ANGIOSTATIN: A NEW APPROACH

From The Cancer Chronicles #32-#33
© June 1996 by Ralph W. Moss, Ph.D.


NOTE: See our updated article, "The Flap Over Angiostatin and Endostatin" (1998). Little did we realize when we wrote this article in 1996 the worldwide hysteria that would soon be generated about Dr. Folkman's work.


A prominent Boston-area researcher believes he has found a way to stop malignancies in their tracks by injecting an agent that normally occurs in the body. Judah Folkman, MD and his colleagues at Harvard Medical School reported their finding in late February in the British journal, New Scientist.

They have called this agent angiostatin. It is based upon work that Folkman and colleagues did starting in the 1970s: it reputedly stops blood vessels in cancer tumors from developing, thereby halting their growth and preventing the development of metastases.

The team injected the new agent into mice with lung cancer. "We injected the mice every day," Folkman said, "a bit like insulin injections for people with diabetes, and the tumors were held in check — preventing any further deterioration.''

Folkman has shown that tumors which cannot sprout new blood vessels are unable to grow bigger than a pea. But whether or not new vessels actually form depends on the balance between stimulators and inhibitors in the blood stream. This process is called angiogenesis.

Angiostatin, which is a fragment of a blood-clotting protein, is an angiogenesis inhibitor. The scientists inserted the gene that codes for the manufacture of angiostatin into cancer cells that were then implanted into mice. It was found that cells altered in this way did indeed produce a higher than normal level of angiostatin.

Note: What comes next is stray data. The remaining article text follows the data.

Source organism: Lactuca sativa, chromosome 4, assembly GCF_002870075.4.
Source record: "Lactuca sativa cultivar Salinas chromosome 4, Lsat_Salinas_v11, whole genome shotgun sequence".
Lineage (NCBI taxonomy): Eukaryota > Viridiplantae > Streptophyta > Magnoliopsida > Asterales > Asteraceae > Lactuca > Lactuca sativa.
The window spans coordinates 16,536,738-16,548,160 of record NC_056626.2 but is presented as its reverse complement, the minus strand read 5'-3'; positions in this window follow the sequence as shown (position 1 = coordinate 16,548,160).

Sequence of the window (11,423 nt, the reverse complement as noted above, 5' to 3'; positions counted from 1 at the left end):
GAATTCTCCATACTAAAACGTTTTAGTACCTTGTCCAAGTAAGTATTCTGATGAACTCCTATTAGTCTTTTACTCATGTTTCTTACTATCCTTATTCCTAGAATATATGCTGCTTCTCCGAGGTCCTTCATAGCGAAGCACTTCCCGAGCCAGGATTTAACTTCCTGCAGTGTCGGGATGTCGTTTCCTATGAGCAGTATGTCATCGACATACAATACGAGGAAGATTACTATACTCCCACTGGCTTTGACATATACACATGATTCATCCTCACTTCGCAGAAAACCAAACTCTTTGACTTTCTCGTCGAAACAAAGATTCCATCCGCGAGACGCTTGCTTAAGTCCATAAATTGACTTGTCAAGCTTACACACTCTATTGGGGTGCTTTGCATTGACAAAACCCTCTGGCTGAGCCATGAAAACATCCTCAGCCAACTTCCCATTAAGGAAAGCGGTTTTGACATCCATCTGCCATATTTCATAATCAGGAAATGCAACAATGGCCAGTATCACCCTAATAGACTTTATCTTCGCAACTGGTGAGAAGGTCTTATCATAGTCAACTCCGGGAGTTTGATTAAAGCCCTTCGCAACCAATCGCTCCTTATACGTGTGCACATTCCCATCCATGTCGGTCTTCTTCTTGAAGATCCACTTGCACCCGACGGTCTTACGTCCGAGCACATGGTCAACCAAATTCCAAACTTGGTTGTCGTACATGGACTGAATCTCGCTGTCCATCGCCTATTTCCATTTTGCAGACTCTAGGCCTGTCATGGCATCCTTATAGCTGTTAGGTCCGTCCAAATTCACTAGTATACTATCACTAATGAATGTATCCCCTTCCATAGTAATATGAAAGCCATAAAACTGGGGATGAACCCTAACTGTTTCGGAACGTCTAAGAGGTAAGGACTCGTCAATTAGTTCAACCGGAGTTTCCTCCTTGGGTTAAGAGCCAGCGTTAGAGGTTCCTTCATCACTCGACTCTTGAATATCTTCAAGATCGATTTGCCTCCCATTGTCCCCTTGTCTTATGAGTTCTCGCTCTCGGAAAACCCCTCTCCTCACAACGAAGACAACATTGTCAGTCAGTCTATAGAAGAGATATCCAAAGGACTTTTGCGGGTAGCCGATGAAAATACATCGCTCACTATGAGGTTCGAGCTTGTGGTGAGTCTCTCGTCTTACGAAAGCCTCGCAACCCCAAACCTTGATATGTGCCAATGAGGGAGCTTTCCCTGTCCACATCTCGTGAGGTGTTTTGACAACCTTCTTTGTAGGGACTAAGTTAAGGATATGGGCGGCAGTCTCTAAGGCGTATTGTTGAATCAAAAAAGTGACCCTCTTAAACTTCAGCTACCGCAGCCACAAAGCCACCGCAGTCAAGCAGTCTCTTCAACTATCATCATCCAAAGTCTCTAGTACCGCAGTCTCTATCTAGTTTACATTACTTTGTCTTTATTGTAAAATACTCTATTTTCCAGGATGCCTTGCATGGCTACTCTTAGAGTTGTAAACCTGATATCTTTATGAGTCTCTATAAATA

"They ended up behaving more like slow-growing warts than tumors, and after three months the mouse was still going strong, which is the equivalent of six years in human terms,'' said Dr. Folkman. He warned that producing the agent for human patients still faces major obstacles. It takes almost a gallon of blood plasma and a week of laboratory work to produce just 0.005 ounce of the precious substance. And attempts to grow the gene in bacteria have failed so far.

Folkman has not found universal acceptance for his claims. James Pluda of the NCI threw some cold water on the idea. "A few years ago we were very excited about a number of agents which seemed to prevent new vessel growth in the laboratory,'' he said in response to Folkman's article, "but when it came to clinical trials, the substances did not fulfill their promise."

The principle of blocking angiogenesis is familiar to many from the book Sharks Don't Get Cancer. In it, I. William Lane, PhD claims that shark cartilage does the same thing as angiostatin. Folkman vigorously disputes such claims, stating that an insufficient amount of the key ingredients could possibly reach the tumors.


Ralph W. Moss, Ph.D. is director of the The Moss Reports for cancer patients. Dr. Moss is the author of eleven books and three documentaries on cancer-related topics. He is or has been an advisor on alternative cancer treatments to the National Institutes of Health, the National Cancer Institute, the American Urological Association, Columbia University, the University of Texas, the Susan G. Komen Foundation and the German Society of Oncology. He wrote the first article on alternative medicine for the Encyclopedia Britannica yearbook. He is listed in Marquis Who's Who in America, Who's Who in the World, Who's Who in the East, and Who's Who in Entertainment (as a film documentarian). This Web site does not advocate any particular treatment for cancer. We urge you to always seek competent medical advice for all health problems, especially cancer. Before consulting our site please read our full Disclaimer statement.



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